Interview: Ramtane Lamamra

What scope do you foresee for strengthening ties with Asian economies?

RAMTANE LAMAMRA: Over recent years many high-level visits took place with our Asian partners. Indeed, relations between Algeria and many Asian countries date back to the 1950s, with long-standing ties based on mutual respect, solidarity and cooperation.

The Algerian government has initiated a series of reforms aimed at diversifying the economy to make it more attractive to foreign investors. The trend appears to be moving towards more substantive commitments from Asian companies in Algeria, and while our partners continue to invest in oil and gas, they have also shown their willingness to invest in various other sectors that are of paramount importance to us.

In an effort to improve economic ties, what sorts of challenges do Algeria and France face?

LAMAMRA: Algeria and France established a high-level intergovernmental committee during former French Prime Minister Jean Marc Ayrault’s visit to Algiers in 2013. This visit led to the signing of a bilateral high-level political dialogue agreement. More importantly, we also created a bilateral economic committee, which has held two meetings so far, one in Paris in November 2013 and another in Oran in November 2014.

The French concept of “co-localisation” means that both countries contribute to creating joint ventures in Algeria in full compliance with Algerian law. But rather than talking about “co-localisation”, I prefer the concept of “direct partnership” between Algerian and French companies, such as the Renault production plant in Algeria, a direct partnership between Renault and Algeria’s National Company of Industrial Vehicles, which led to Algeria producing its first car.

We face many challenges, especially related to education and the transfer of knowledge, which is why we decided at the second meeting of the high-level intergovernmental committee to create four industrial training institutes to enable our youth to learn the skills necessary to manage companies and enterprises. The diversification of our economy is another challenge; we cannot remain an oil-dependent country. In the immediate term we need to promote innovation and diversify our exports away from oil, which emphasises the importance of direct partnerships. The industrial, agricultural and tourism sectors will be the focus in the implementation of our diversification strategy.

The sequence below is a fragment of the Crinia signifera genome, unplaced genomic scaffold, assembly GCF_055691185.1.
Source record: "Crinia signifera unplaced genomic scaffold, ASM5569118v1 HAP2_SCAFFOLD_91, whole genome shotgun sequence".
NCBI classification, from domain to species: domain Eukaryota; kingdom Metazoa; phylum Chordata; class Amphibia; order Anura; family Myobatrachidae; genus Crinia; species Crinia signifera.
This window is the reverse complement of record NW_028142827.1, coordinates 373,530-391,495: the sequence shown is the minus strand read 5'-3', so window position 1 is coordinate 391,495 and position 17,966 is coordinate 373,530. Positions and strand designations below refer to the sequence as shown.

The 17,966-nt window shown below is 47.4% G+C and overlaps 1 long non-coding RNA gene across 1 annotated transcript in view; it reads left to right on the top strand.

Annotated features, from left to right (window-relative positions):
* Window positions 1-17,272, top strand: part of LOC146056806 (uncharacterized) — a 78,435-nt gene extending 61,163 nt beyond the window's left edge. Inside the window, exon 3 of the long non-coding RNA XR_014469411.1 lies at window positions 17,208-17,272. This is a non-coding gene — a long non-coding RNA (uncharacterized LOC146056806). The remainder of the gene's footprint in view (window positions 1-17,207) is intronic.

What bilateral and regional measures are being taken to improve security in the Sahel?

LAMAMRA: The Sahel region is vulnerable due to the immensity of its territory and the aridity of its climate, and has thus always been fertile ground for the spread of terrorism, organised crime and all types of trafficking. The fall of the Libyan regime in 2011, as well as the fighting in Mali, has only aggravated these problems.

The period of difficulty faced by Algeria in the 1990s instilled in us enough wisdom and determination to move forwards in the fight against terrorism and its consequences, including organised crime and the trafficking of drugs, arms and human beings.

Along with its regional partners, and in coordination with the international community, Algeria has thus initiated programmes to fight all forms of insecurity in the Sahel region using an approach that combines security and socio-economic development. A high-level conference on partnership in the field of security and development between core countries and extra-regional partners was held in September 2011 in Algiers.

We set up an operational joint military staff committee, a merger and liaison unit for the exchange of intelligence, a political committee for diplomatic coordination and a technical committee for strengthening existing cooperation mechanisms.

Furthermore, at the request of the African Union Peace and Security Council, the heads of states of the Sahel-Saharan region met in January 2013 to begin a consultation process aimed at strengthening security cooperation and enhancing the Nouakchott Process.